A search on Google for “cogito ergo” yields a hit on my blog with the following summary text provided:
… Friday, December 28, 2001. “Poopie’s hiding. He’s having lunch. He’s eating a poptart.” My soon …
Of all the possible entries to dislocate from its original context, why that one?
Despair.com has outdone themselves.
Wouldn’t you know it. DMA is not enabled in a windows operating system unless explicitly invoked for a particular drive. So my fancy ATA100 HD I bought a year ago has gained me exactly jack squat until tonight when I checked the little DMA box under its properties.
If I hadn’t been trying to capture some scenes from my dv camcorder (and failing), I may have never realized I was running at a whopping 2 MB/s… checking that box increased it well over an order of magnitude.
“Celebrities are up there with other pillars of the community — they’re voices of influence.”
Now that I’ve gone and used the word ‘snicker’ as my topic header, I am experiencing that strange sense of dislocation that occurs when a word one is looking at stops looking like a word. Perhaps its the oblique brand recognition that is throwing me off, but ‘snicker’ is looking more and more like a jumble of letters.
What is the best way to learn the Bible? What gives the best bang for the buck? If you are going to engage in some type of Bible reading or study in the coming twelve months, what approach is most likely to yield the best results? I first became self-consciously interested in such questions during college. At that time I was being trained in the inductive Bible study method and taught to have a daily quiet time. The QT tended to emphasize a subjective response to God’s word, while the inductive study focused on learning God’s word.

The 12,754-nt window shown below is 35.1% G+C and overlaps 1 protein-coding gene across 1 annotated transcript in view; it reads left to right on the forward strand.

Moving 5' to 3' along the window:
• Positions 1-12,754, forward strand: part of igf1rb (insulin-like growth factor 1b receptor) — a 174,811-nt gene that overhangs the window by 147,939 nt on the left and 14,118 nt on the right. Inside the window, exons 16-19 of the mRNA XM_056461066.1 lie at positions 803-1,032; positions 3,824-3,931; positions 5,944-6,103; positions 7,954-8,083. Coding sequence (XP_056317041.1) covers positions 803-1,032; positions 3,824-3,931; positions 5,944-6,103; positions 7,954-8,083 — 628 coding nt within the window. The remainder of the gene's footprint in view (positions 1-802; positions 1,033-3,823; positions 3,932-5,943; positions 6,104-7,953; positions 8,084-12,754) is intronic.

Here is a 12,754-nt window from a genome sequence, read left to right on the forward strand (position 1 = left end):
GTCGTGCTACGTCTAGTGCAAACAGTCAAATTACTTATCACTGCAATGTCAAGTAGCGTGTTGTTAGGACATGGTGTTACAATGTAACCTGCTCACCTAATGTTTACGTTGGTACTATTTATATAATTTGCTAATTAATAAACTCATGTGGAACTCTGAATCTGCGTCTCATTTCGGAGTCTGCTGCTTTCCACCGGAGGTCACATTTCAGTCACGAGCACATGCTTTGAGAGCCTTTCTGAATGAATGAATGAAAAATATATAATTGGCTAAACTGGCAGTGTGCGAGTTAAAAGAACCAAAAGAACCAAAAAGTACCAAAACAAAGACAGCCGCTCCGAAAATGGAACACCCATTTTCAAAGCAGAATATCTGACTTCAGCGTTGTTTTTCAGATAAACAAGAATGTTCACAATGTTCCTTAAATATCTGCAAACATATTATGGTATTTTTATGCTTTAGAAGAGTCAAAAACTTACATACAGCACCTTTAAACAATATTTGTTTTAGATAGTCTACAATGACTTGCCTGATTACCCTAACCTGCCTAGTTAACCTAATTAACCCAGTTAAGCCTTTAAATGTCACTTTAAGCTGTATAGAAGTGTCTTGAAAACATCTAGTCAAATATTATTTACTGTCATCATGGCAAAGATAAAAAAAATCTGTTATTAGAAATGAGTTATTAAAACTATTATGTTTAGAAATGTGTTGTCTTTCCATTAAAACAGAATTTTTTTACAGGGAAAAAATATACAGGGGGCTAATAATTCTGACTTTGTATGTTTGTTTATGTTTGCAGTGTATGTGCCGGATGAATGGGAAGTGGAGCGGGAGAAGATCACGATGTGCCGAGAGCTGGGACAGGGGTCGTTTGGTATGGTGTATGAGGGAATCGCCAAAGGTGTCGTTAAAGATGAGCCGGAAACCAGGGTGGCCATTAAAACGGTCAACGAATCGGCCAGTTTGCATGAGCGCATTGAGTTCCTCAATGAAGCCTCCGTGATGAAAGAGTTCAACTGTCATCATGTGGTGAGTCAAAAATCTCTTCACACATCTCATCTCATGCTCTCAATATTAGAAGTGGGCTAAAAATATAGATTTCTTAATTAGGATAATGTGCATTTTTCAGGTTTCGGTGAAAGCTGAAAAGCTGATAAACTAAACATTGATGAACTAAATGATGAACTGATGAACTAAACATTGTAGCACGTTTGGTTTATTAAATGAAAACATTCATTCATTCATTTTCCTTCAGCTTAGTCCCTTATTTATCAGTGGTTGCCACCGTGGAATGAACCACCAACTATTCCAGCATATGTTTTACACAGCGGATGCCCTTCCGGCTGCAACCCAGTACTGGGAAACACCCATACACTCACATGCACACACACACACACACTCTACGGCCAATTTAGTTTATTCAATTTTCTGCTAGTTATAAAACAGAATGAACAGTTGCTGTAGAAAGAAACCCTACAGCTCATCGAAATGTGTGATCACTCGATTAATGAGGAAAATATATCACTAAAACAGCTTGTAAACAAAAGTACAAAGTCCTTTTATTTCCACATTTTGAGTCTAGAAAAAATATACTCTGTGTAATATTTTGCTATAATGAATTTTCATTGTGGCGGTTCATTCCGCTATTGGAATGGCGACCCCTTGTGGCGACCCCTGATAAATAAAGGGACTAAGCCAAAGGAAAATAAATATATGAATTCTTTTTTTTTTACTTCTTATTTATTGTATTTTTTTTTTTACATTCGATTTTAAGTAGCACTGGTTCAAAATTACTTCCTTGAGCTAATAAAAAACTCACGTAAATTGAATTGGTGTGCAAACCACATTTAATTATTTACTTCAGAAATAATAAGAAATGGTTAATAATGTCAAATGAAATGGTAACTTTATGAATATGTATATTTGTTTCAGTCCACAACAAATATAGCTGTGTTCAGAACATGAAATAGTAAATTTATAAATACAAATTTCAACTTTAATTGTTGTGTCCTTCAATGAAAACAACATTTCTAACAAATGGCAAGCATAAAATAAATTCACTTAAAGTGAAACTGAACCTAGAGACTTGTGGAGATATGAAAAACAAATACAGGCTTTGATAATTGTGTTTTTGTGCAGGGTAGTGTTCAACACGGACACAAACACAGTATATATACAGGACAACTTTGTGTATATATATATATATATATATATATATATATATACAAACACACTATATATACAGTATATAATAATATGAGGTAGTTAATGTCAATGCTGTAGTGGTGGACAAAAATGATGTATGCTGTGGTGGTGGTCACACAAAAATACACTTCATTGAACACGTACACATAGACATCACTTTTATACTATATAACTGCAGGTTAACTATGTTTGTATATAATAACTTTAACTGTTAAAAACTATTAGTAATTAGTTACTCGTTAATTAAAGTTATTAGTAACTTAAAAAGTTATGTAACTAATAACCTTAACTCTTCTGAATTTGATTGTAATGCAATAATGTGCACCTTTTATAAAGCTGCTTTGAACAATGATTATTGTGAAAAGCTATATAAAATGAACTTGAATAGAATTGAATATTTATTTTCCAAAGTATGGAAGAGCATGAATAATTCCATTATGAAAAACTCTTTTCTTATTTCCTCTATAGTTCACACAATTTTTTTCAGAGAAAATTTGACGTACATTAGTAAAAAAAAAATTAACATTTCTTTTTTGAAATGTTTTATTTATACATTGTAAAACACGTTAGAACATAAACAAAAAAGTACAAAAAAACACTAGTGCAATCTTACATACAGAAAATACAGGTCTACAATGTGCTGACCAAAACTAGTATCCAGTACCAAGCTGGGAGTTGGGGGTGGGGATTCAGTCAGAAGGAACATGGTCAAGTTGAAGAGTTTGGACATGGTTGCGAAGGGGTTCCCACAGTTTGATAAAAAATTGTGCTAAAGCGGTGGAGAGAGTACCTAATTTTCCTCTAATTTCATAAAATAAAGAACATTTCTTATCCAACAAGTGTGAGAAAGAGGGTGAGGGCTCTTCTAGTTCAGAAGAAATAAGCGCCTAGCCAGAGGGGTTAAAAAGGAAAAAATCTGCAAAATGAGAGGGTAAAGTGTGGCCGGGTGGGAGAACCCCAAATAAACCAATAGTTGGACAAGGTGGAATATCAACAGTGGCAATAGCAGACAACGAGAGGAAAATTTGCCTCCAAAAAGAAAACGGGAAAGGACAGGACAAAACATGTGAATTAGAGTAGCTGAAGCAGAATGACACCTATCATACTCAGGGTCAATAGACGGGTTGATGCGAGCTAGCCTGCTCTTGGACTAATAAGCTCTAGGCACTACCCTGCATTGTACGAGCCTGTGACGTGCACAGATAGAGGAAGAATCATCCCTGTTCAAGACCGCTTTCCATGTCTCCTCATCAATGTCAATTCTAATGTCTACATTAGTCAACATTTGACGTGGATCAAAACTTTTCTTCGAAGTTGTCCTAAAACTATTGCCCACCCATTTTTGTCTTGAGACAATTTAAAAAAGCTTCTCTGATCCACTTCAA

Within a couple years, however, I found that if I simply read the Bible, using any time that I might have previously used for in depth study to read yet more, I learned far more and I learned it more quickly. I discovered that as I read the whole of the Bible, challenging passages gradually became less daunting. Paradoxically, I discovered that what I had previously considered a simplistic reading of the text led to a deeper understanding than my in depth Bible studying was able to yield.
That college experience no longer surprises me, though I think it runs contrary to the expectations of many evangelicals. Put most simply, I had discovered that the Bible is a book and that it was most fruitful to approach it as a wonderful piece of literature, replete with themes and plots that were carried through from one end to the other. Overlooked by many well-intentioned Bible study methodologies aimed at basic discipleship, the implications of God having given us a book, a unified piece of literature, are fairly straight-forward and known by almost any literate person. Books are meant to be read. They can also be studied, and such study can be tremendously fruitful, but the basis is a familiarity with the text. No literate person would expect to study in detail only the middle chapter in the most simplistic, plot-driven novel and gain much insight.